- 100% online  (you do have to visit the campus for a week during the course)
- Total price tag: $60,000 (Yes, pretty steep)
- You can finish in 1-2 years depending on how much you can do
- You must take the GRE or GMAT. No exceptions. I asked them. You also need to apply to this like any regular MS program which means good GPA (3+ min but you must have great work experience etc)
- Here is the curriculum in case you are interested 
Overall, I was very interested in this due to the berkeley brand and 100% online offering. But 60K seems too steep to invest and not to mention that I have to take GRE/GMAT. After being in the industry (real world) for 10+ years, I am just not interested in any of these exams. So I am passing. Will look for cheaper options.
Forgot to mention that they are aggressively selling this. The counselor called me like 15 times (literally) before I responded.
I would rather pay that kind of money for a brand name if I will actually make connections with people in real life.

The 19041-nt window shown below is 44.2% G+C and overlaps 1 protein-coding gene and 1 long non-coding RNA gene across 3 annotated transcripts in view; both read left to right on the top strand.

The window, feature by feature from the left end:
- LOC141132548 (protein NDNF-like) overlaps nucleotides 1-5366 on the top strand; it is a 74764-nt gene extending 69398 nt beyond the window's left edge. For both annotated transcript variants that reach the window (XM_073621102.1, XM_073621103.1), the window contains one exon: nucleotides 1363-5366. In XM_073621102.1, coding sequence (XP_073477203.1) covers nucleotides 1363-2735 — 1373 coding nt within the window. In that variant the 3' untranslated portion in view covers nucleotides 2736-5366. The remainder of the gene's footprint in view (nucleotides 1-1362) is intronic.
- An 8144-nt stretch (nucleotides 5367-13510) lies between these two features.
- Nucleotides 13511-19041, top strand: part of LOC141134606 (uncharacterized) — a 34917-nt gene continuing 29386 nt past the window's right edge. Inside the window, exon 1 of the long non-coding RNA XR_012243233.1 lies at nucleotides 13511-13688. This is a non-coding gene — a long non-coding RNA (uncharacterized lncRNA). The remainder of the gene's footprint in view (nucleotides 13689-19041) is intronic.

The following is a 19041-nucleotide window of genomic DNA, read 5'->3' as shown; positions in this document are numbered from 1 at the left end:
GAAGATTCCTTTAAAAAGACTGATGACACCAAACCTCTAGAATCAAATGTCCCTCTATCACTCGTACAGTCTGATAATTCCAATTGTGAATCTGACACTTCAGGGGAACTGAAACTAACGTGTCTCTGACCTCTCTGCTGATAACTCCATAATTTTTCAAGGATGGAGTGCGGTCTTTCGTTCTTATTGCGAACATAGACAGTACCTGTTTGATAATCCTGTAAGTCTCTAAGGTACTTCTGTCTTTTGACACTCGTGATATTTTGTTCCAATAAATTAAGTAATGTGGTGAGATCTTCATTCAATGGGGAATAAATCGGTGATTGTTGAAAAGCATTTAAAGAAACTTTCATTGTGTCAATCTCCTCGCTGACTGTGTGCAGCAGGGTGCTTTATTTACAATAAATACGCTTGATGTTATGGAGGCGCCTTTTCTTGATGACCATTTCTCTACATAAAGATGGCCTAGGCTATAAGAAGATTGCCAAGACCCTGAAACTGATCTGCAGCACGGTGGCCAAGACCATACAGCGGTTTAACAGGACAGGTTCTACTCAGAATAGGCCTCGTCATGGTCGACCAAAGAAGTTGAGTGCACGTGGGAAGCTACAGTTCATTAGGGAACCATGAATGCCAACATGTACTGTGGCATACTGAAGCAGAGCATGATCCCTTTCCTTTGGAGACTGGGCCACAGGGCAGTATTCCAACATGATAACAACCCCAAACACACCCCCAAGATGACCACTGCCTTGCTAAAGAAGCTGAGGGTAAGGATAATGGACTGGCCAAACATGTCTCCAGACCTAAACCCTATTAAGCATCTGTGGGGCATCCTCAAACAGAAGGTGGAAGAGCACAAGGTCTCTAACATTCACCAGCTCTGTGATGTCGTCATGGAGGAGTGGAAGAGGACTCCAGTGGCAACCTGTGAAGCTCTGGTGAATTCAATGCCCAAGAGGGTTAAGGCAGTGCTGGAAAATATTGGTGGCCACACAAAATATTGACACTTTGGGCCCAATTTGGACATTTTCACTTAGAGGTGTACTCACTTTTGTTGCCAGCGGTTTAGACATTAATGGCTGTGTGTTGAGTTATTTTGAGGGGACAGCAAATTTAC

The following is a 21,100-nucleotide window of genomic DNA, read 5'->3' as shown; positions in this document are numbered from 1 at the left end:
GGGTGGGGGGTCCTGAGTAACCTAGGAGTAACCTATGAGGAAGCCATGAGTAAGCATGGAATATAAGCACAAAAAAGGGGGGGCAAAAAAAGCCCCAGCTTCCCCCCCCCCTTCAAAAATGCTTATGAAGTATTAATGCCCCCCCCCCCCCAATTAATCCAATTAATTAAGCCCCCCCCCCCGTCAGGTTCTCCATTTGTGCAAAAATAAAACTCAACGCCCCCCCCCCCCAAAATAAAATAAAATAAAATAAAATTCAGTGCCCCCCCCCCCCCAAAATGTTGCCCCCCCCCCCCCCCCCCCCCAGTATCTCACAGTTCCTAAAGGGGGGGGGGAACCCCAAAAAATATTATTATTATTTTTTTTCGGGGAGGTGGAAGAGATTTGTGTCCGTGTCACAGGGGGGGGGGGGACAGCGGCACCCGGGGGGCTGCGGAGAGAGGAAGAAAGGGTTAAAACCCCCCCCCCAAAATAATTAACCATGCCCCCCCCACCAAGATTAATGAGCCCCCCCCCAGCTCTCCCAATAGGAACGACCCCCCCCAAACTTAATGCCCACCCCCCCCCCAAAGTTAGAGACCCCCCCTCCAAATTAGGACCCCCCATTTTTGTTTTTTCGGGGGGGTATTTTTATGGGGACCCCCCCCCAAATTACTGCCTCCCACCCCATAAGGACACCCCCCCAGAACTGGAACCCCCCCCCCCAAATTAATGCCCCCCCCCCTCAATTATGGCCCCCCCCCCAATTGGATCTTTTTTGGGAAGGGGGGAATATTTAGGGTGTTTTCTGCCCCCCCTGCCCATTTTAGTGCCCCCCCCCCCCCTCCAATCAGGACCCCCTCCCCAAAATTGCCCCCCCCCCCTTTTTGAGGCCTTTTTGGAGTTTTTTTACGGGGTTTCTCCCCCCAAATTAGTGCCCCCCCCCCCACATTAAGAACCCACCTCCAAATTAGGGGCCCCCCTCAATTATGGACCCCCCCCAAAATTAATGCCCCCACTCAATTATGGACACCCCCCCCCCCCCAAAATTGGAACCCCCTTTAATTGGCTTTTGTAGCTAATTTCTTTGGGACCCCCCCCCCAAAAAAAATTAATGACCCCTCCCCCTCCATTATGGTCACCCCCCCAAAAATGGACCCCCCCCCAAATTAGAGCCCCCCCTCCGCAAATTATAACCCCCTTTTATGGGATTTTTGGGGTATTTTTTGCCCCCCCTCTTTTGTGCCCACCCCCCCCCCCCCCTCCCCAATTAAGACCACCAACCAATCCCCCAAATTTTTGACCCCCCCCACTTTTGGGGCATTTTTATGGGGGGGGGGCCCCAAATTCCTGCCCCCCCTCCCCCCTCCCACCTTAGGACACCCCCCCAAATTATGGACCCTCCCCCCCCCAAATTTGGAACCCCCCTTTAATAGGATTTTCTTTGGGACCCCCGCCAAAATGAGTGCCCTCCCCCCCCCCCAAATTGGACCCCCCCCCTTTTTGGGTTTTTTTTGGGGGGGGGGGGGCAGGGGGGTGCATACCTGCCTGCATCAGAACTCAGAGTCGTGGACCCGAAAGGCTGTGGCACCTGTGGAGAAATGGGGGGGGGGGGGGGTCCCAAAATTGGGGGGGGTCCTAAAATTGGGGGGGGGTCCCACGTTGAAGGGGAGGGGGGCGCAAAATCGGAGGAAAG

Just having a piece of paper from a reputable institution with no real human connection is just not worth the price in my opinion.
This is based on my assumption that I do make better connections with people in real life compared to virtual setups.
I hate the feeling pay to play of a lot of our higher-level education as it seems that what you learn has nothing to really do with where you learn it.
Of course, if you're competent and work hard, you can probably build your own job from scratch in any number of software and technology fields.
Anyway, that probably wasn't a useful addition to my point. I believe you're more likely to get hired for a good company if somebody within the company knows you, and you're more likely to know people in good companies if you go to one of the "good" schools for your field. That doesn't happen with online degrees, no matter how prestigious the school.
in fact, most of the worthwhile resources are free, since this isn't a discipline that has really been taught at any level until recently, but draws from several.
As for full curricilums... I can't stand curriculums. It's like going to a buffet to eat some shrimp, lettuce, a slice of roast beef, some smashed potatas except they stack a bunch of other meals on top of it.
Also, FWIW, I was told it's not 100% online--you do have to come to campus for a week at some point
I would be interested, but I'm pretty unclear how much value a degree like this would have, and $60K is a lot of money.